Today, we will be taking a look at another reason to perform a web application penetration test: padding a business-case for upgrading end-of-life or legacy software. The company I worked for at the time needed to manage their telephone number inventory, while enabling legislative compliance. It was time to update the in-place solution as it was slow, outdated, and had some very specific requirements that made it very hard to work with, but no one wanted to foot the bill for the update.
While this story does involve a vendor, there will be no vendor-shaming. The software version under test was deemed end-of-life by the vendor, but the company was slow to update as the in-place solution was still technically working. You are likely to find vulnerabilities in any piece of software if you look long and hard enough. In this particular instance, a quick testing cycle found just the vulnerability needed: XSS on the login page.
The web application in question had a URL that looked like “http://example.com/Logon&PreviousPage=Logon”. The page was a basic-looking login page, but the login form where the user entered their credentials was a java applet. My first thought, already knowing that the stakeholders did not care about the fact that an out-of-date java version was required, was to look for XSS in that glowing PreviousPage=Logon parameter in the URL. Changing the value from Logon to another value caused that value to appear in the source code. Furthermore, any additional parameter added to the URL would be passed into the source code as well. For example, I added “&cats=meow” to the end of the URL, and this happened:
Essentially, any parameter added to the page would appear as a PARAM in the source code! Now, if the page had input sanitization on the URL parameters, this might not matter so much. This, however, was not the case. Verifying my suspicions, I tried various special characters after the &cats=meow, like ‘ and “, finding that whatever I put into the URL was placed into the source code verbatim. Wonderful! We have found our way in!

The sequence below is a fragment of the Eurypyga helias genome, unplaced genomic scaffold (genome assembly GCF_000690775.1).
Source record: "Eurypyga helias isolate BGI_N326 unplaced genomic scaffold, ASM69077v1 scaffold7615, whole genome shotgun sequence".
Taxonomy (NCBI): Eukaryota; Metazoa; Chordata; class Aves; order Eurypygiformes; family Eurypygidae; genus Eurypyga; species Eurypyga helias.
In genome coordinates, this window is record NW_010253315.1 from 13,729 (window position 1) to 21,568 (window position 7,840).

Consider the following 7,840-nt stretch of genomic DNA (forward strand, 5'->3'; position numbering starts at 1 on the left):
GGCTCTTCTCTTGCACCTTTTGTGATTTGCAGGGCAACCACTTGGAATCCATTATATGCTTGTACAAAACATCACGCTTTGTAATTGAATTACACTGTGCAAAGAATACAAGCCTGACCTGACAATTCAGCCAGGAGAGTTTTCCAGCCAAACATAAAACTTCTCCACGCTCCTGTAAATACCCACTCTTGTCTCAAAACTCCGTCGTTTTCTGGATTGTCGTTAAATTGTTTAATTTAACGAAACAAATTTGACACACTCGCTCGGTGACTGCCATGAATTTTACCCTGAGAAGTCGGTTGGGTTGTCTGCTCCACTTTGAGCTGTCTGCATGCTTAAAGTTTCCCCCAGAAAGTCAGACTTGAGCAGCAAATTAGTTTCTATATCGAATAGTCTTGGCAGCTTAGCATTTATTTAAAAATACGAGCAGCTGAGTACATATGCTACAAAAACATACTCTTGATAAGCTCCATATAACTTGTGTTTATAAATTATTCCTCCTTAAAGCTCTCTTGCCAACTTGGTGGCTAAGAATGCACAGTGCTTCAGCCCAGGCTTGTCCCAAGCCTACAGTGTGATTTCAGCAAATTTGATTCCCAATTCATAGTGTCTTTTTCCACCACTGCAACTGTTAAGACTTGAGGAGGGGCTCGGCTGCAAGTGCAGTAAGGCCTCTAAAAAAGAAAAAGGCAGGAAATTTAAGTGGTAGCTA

An alert box popping up on a login page is not very scary to the big-wigs in charge of the big cheques, and so I started creating an actual exploit that could show off the actual risks. First, I completely removed the original login form with this code:
var x=document.getElementsByTagName('applet'); x.parentNode.removeChild(x);
Thinking back on how this web application handles URL parameters and looking at the above URL, this code likely wont work on its own. The web app would likely get confused by the extra equal signs in the URL, maybe split these into their own HTML PARAM tags or just behave sporadically. There was an easy fix for this, and this little trick actually helps obscure XSS attacks from end-users during the social-engineering stage. All I had to do was URL encode the exploit and it was good to go. To take things further, and to further hide the attack from end-users, I completely URL encoded the exploit instead of just encoding the required characters.
…Bam! We now have the user’s credentials stored away for future (ab)use! For simplicity, I rigged the evil login page to display a warning message instead of storing the user’s password, but this gets the point across just fine. Of course, this version of the software was end-of-life and so no vendor patch would be coming, so the best course of action was to update to a newer version.